The biggest rally brought about 500 demonstrators to the downtown garment district to protest sweatshops and call for better wages and health benefits for apparel workers.
Workers watched from windows of sewing shops, waving to the demonstrators and shaking their fists in the air in support. The activists, many of them Hispanics who say immigrants are often the victims of unfair labor practices, danced in the street and sang Latin songs while marching to the Staples Center convention hall under a heavy police presence.
In other protests, about 200 demonstrators rallied in front of the downtown federal building to protest training exercises on a U.S. Navy bombing range on the Puerto Rican island of Vieques. Toting signs, burning incense, banging drums and shaking rattles, protesters marched in a circle and chanted "no more bombs" in Spanish and English.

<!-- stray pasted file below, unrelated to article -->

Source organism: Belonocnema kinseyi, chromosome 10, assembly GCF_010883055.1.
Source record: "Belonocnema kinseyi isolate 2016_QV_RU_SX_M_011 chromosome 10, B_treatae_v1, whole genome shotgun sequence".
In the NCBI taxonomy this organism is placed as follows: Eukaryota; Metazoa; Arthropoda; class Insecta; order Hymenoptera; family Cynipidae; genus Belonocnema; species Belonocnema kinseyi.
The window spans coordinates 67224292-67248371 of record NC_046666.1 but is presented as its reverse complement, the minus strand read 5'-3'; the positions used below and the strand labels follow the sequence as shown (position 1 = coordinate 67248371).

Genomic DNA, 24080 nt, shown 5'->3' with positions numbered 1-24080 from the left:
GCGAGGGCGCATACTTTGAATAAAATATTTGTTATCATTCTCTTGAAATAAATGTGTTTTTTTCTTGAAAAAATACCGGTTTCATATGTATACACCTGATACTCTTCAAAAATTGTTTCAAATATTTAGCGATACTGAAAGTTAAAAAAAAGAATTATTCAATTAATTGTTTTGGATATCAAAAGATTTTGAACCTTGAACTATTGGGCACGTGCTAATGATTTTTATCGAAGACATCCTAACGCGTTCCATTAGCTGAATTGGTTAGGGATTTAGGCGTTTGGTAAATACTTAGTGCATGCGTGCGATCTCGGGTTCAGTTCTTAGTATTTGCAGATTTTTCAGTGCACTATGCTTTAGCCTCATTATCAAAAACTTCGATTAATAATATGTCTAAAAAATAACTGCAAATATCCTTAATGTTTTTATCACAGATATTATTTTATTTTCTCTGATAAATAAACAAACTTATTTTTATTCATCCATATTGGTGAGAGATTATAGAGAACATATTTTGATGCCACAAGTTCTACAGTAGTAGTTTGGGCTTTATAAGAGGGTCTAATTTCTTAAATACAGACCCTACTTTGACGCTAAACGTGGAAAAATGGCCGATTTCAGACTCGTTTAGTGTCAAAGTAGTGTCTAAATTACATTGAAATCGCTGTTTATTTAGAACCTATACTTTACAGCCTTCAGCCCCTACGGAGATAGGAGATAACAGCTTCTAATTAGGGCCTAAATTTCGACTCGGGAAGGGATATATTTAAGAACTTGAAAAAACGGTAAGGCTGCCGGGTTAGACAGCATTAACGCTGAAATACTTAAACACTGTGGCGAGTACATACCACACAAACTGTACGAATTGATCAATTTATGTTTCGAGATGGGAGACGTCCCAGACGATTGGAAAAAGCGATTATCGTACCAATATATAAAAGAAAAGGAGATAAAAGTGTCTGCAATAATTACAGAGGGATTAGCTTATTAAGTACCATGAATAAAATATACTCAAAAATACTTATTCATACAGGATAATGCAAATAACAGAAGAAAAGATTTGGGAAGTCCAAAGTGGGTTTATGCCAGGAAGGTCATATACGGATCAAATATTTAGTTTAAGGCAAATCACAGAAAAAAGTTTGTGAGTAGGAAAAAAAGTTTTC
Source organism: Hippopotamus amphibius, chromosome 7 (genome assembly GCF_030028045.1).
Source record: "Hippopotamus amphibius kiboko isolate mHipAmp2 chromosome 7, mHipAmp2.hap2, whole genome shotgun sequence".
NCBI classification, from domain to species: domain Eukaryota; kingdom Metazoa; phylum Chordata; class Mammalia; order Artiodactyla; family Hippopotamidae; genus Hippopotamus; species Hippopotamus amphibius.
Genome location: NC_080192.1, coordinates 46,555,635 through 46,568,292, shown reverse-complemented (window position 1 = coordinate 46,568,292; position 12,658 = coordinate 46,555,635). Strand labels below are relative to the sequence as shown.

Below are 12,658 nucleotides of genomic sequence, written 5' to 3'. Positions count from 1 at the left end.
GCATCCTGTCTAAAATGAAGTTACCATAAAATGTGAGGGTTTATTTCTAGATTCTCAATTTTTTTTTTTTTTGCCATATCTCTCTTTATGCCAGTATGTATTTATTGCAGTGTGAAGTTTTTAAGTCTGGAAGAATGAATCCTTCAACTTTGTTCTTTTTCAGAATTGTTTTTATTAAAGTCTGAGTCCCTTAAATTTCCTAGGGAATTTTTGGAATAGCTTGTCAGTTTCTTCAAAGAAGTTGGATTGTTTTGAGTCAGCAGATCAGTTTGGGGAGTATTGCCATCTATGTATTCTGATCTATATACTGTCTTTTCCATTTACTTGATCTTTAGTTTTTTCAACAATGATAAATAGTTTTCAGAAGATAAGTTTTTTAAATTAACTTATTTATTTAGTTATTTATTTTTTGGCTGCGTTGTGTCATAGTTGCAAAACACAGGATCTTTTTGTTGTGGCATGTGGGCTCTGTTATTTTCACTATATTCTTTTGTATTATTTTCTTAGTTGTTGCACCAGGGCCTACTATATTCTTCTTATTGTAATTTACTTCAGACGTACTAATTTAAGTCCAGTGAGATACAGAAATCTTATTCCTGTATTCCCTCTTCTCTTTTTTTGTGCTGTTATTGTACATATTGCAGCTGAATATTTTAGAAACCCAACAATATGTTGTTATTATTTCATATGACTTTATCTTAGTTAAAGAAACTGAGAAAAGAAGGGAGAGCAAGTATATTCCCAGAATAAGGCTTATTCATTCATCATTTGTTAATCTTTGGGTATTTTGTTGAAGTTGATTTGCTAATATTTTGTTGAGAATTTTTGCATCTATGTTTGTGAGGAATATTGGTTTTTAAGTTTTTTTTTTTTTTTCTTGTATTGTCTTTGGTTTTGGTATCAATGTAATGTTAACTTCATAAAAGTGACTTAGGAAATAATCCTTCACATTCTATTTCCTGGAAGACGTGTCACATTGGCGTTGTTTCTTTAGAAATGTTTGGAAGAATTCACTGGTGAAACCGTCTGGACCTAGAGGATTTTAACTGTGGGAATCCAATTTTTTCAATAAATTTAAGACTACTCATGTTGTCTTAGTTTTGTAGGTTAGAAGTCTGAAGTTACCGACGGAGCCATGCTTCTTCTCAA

At Pershing Square, a gathering place for demonstrators this week, about 100 activists criticized Citibank for funding projects they said were ruining the environment. The "Spank the Bank" protest moved about two blocks to Citibank Center downtown and returned without incident.
"Boycott Citigroup, the world's most destructive bank," read stickers protesters pasted downtown.
Environmental activists rallied in Century City, an area west of downtown where Democratic presidential candidate Al Gore was staying, and called for protection of wetlands.
"Save it, don't pave it," they chanted.
The peaceful protests came a day after bottle-throwing protesters and baton-wielding police clashed briefly outside the Staples Center arena before both sides backed off.
Through Wednesday, police had made 192 convention-related arrests.